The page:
Cuba announced Monday it had re-established formal contacts with European nations including France, Germany and Britain in a quest to normalize relations after a nearly two-year-long freeze.
Foreign Minister Felipe Perez Roque said the decision was made after an EU commission recommended that member states work to improve relations with Cuba's communist government, in part by ending the practice of inviting dissidents to national holiday celebrations at their embassies in Havana.
"Due to these pronouncements, Cuba has made the decision to re-establish formal contacts with a group of countries from the European Union," Roque told a news conference.
Roque said Cuban authorities would immediately start meeting with ambassadors from eight European countries: France, Britain, Germany, Italy, Austria, Greece, Portugal and Sweden.
Relations between Cuba and Europe chilled after Cuba cracked down on the island's opposition in March 2003, rounding up and sentencing 75 dissidents to long prison terms.
European nations were also troubled by the firing-squad executions of three men who tried to hijack a ferry to the US.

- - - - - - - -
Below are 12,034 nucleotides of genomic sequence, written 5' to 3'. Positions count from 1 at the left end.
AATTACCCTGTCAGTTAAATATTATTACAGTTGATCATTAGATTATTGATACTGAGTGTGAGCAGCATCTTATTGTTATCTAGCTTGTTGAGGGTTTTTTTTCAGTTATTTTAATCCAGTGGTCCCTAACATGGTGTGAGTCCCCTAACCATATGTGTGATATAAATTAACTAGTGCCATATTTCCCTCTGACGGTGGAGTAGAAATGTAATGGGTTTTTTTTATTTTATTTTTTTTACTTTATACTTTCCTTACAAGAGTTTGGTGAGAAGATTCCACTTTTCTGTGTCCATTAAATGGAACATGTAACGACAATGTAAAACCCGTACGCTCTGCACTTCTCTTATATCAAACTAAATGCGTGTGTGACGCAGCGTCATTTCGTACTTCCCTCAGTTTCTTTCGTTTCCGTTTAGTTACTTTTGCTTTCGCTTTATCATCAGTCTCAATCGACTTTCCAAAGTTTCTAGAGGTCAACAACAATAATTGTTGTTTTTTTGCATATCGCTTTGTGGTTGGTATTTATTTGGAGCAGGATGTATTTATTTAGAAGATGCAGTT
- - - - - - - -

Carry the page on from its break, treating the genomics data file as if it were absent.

EU members responded by unanimously agreeing to reduce high-level governmental visits and participation in cultural events in Cuba and to invite dissidents to embassy gatherings.
But some EU nations, led by Spain's new Socialist government, say the EU sanctions have had little effect. In mid-December, an EU commission recommended member states work out a new policy encouraging the Caribbean island to open up.
Martha Beatriz Roque, one of 14 dissidents from the original group of 75 released from prison last year, said she was disappointed.
"We are going to continue working to achieve democracy in Cuba, despite the European Union turning its back on us and supporting the Cuban government," Roque said in a telephone interview.
Monday's announcement came about a month after formal contact was re-established with Spain, Belgium and Hungary. Perez Roque declined to comment on the EU countries with which contact has not been resumed.
By late November, as the EU reviewed diplomatic sanctions against Cuba, the government started releasing some of the 75 dissidents from prison.
Including an earlier release of dissidents for health reasons, 14 of the original 75 have now been freed, leaving another 61 still behind bars.